on 30 June 2001
Closer to Bel Canto, this neglected Verdi masterpiece has so many beautiful moments of exceptional value. I can't understand why it's so rarely performed. On this set you might not experience extreme dramatic performances (especially by Caballe-Bergonzi) but the singing really doesn't get any better than this. First and foremost the true diva, my beloved Montserrat gives one of her vocally most ravishing performances. She sounds even fresher than in some of her earlier recordings! The coloratura is perfect, effortless high powerful notes and her trademark, unbelievable pianissimo. You really can't find such a soprano today! Her dramatic outbreaks are few but sincere and heartfelt. She is here accompanied by the sublime Carlo Bergonzi, a verdian expert. His beautiful, stylish singing is ideal for the role. I'm thinking: did perhaps Verdi himself coach this tenor? How does he do it?!!! This is one of the few recordings we have with him with Caballe and it's a must. You also get to hear two other wonderful artists: Cappuccilli and Raimondi. They capture both drama and music. I especially admire Cappuccilli. Maestro Gardelli conducts this dream cast and completes this supreme recording of a less popular but thrilling Verdi opera.
I am always intrigued by the way some of Verdi's earlier operas have remained comparatively neglected both on stage and in the recording studio, although a little close listening and thought will sometimes provide an - if not the - answer.
"I Masnadieri" - Verdi's eleventh, "London" opera - has a lot going for it. Both the two studio recordings so far made are top quality and the opera has many armchair adherents, but the culminating absurdity of our hero stabbing his beloved to spare her the agony of losing him to the bandits (to whom he has sworn eternal fealty) is just too much to swallow. The soprano has much beautiful music written expressly for the vocal talents of Jenny Lind; consequently there is a lot of delicate coloratura and scope for the top end of the voice, but none of those gutsy plunges into the lower register that stiffen the sinews and give a little starch to a rather pale and passive heroine.
As I have said, both recordings are wonderful, if different. One might expect to hear frailties in both Sutherland's and Bergonzi's singing, she being in her mid and he in his early fifties at the times of recording (1982 and 1975 respectively), but both are superb; in fact she is more animated and has a better trill than Caballé and he is more stylish and nuanced than the stentorian Bonisolli. Both sound great, even if he is occasionally a little dry and a hint of a beat obtrudes in Sutherland's top - but these recordings represent the best of their late work. Bonisolli is certainly more exciting than Bergonzi, too; a curiosity is that he and Sutherland are allowed by Bonynge to take ringing top C's (and even a C sharp, in his case) whereas Gardelli has his singers take the rather tame lower, written options all the time. Both baritones are top class, although I prefer Manuguerra's more biting tone to Cappuccilli's woollier production; both basses are splendid: Raimondi sounds much more the starved, weakened old man but Ramey's voice is intrinsically more rotund. (Apparently credibility was strained in the first London performance, as the part of Massimiliano was taken by the celebrated and notoriously rotund bass Lablache.) Both choruses and orchestra are unimpeachable - although in the overture the Welsh National Opera's concertante cellist plays more affectingly and with more tender phrasing than his New Philharmonia counterpart. Conversely, Caballé and Bergonzi make a more moving job of their lovely duet "Ma un'iri di pace".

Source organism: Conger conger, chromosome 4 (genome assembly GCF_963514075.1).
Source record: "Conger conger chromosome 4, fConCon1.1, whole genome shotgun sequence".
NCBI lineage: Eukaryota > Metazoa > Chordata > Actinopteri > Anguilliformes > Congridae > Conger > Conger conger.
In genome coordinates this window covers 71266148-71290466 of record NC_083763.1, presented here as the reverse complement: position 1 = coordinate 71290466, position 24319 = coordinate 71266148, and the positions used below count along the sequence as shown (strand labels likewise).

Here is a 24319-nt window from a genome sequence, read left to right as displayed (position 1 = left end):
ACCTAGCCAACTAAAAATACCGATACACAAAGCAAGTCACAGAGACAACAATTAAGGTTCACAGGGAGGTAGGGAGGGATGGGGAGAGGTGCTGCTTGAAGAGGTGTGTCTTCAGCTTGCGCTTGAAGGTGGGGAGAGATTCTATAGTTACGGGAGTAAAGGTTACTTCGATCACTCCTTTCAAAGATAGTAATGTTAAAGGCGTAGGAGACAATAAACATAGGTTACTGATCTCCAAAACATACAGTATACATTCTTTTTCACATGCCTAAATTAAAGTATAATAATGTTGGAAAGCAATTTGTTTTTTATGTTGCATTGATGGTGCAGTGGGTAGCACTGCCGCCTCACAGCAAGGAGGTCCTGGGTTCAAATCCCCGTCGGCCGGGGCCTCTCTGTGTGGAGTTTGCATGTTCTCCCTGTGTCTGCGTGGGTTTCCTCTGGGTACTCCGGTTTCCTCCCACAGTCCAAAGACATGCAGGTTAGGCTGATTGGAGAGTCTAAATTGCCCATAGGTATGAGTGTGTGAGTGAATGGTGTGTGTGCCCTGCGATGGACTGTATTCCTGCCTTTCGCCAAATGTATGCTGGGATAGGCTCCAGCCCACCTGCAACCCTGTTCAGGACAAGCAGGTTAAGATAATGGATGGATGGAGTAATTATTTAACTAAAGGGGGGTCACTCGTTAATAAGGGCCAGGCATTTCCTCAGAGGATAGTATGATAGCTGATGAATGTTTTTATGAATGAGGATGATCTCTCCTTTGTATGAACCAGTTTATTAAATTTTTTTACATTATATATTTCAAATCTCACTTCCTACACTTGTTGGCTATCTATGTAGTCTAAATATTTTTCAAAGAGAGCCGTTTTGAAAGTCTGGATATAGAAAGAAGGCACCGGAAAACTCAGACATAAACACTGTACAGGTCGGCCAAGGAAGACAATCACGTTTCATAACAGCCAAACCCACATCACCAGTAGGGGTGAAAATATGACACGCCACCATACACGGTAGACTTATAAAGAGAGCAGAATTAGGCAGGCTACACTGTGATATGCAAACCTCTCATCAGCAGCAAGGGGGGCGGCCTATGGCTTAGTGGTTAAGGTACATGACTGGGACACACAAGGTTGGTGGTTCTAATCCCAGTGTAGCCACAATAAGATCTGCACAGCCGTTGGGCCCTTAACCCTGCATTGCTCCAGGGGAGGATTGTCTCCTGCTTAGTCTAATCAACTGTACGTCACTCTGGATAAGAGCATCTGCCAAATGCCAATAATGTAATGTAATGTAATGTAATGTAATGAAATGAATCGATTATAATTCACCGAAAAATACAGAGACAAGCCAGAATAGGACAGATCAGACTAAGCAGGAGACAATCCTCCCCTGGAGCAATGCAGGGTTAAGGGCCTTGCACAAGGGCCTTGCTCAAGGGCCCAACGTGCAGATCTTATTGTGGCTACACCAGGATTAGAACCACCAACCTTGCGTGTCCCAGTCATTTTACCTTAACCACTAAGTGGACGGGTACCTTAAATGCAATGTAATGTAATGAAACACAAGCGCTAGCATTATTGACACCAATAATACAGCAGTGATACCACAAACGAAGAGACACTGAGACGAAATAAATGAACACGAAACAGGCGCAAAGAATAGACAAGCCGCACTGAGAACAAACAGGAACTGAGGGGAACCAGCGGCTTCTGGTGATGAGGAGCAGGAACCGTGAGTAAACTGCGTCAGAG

So I cannot separate these two recordings: the Decca is more exciting, the Philips more beautiful in its restraint. I am glad to own both.